Responsible Investing: PE impact investors should target SMEs

This article first appeared in Personal Wealth, The Edge Malaysia Weekly, on August 12, 2019 - August 18, 2019.
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Private equity (PE) impact investors should look at small and medium enterprises (SMEs) in Southeast Asia as these companies are ready to embrace sustainability practices and are able to have a direct impact on society, according to Jupiter Impact Partners Pte Ltd.

The impact investing landscape in Southeast Asia is currently dominated by development financial institutions (DFI) such as the International Finance Corporation (IFC) and Asian Development Bank. Although they also invest in the SME segment, they tend to invest in less-developed markets, fewer sectors and have bigger deal sizes. At the other end are angel investors and venture capital funds that invest in start-ups.

“The other investors are taking a sector-based approach by looking at the microfinance or technology sectors. They are looking for the next unicorn. A lot of funding is skewed towards those sectors and big deal sizes. So, that leaves a funding gap for SMEs [companies with sales of between US$5 million and US$40 million],” Han Wan Hoon, head of research at the Singapore-based impact investing PE firm, tells Personal Wealth.

Han and co-founder Yap Kian Woon recently spoke at an event organised by Malayan Banking Bhd and Bursa Malaysia called “The evolution of ESG investing”.

A 2018 report by the Global Impact Investing Network had similar findings. From 2007 to 2017, impact capital deployed by DFIs stood at US$11.2 billion, compared with US$904 million by private impact investors (PII). The average deal size by PIIs in the eight major markets in Southeast Asia was US$6.9 million while that of most DFI deals was more than US$100 million.

There is a concentration of investments in a few sectors such as financial services and energy. Agriculture and micro-SMEs are two areas with high potential in the region. 

“We looked at the whole industry and found pockets of small funds [typically with assets under management of less than US$30 million] that started as non-governmental organisations before becoming impact funds. Then, you have the very big PE firms such as KKR and TPG Capital, which cover the globe and may not have a local team. We are right in the middle, targeting mid-sized impact investing deals of between US$10 million and US$20 million, in a few sectors,” says Yap.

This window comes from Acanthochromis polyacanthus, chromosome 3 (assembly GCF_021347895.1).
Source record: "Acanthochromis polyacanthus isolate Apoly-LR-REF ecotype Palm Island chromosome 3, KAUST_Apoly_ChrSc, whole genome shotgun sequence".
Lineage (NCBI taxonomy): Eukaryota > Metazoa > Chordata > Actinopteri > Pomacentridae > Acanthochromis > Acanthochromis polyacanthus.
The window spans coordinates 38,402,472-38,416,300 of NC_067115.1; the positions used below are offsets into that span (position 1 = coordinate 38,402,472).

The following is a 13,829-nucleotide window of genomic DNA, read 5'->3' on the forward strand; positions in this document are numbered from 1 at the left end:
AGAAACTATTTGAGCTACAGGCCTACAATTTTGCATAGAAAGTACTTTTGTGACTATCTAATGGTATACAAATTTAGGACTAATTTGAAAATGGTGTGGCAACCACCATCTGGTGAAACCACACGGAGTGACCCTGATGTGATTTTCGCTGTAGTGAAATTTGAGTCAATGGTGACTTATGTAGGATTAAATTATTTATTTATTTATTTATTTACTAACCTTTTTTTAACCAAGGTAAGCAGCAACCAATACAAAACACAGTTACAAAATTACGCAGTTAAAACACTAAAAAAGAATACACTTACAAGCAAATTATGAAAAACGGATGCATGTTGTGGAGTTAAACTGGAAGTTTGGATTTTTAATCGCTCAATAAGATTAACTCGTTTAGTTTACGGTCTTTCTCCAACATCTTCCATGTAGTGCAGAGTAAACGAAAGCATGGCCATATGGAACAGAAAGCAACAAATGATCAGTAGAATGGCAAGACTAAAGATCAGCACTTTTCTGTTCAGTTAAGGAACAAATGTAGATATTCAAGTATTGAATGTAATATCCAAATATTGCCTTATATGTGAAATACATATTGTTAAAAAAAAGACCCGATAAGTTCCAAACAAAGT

Jupiter Impact Partners focuses on four areas — agribusiness and food, circular economy and water, climate change mitigation, and healthcare and education. Its investments in the last two areas are targeted at companies that make their services affordable and accessible. Interestingly, many start-ups are emerging in these four sectors.

“Investing in start-ups may sound more interesting, but the failure rate is very high. It is not organic growth because they do not have a core business yet. We like companies that have been around for some time,” says Yap.

“An example of a deal in our pipeline is a vertically integrated poultry farm-to-table business in Vietnam. The CEO can run the business successfully because he had worked in the industry as a senior professional for multinational corporations for many years before starting his own business. He can identify market trends and gaps.”

The farmer also knew about the demand for traceability in the meat industry, so consumers can be assured of the quality of their food, says Han. “He knew about the need to reduce [the use of] growth hormones and antibiotics [so he decided to change the way he was doing things]. We like these companies that have deep knowledge of their core business and are adapting to the new economy, which give them a higher chance of success.”

These SMEs want to change because they realise consumers are demanding sustainable practices. The impact of climate change is also felt by all parties in the form of unpredictable weather changes, for instance.

Han — who has more than 20 years of investing experience, having worked at a brokerage, asset management and hedge fund management company — points out that this investment thesis could not have worked five years ago due to a lack of awareness among consumers.

Meanwhile, some may say SMEs in Asia have traditional business models and are averse to change. That may have been true in the past, but the new generation of entrepreneurs is different, says Yap, who has a background in venture capital and PE.

“A sufficient number of businesses have been built in the region. So now, we have a batch of entrepreneurs in their late thirties to fifties. They have been trained by multinational corporations, are knowledgeable and are educated. We are looking for such people — professionals turned entrepreneurs,” he adds.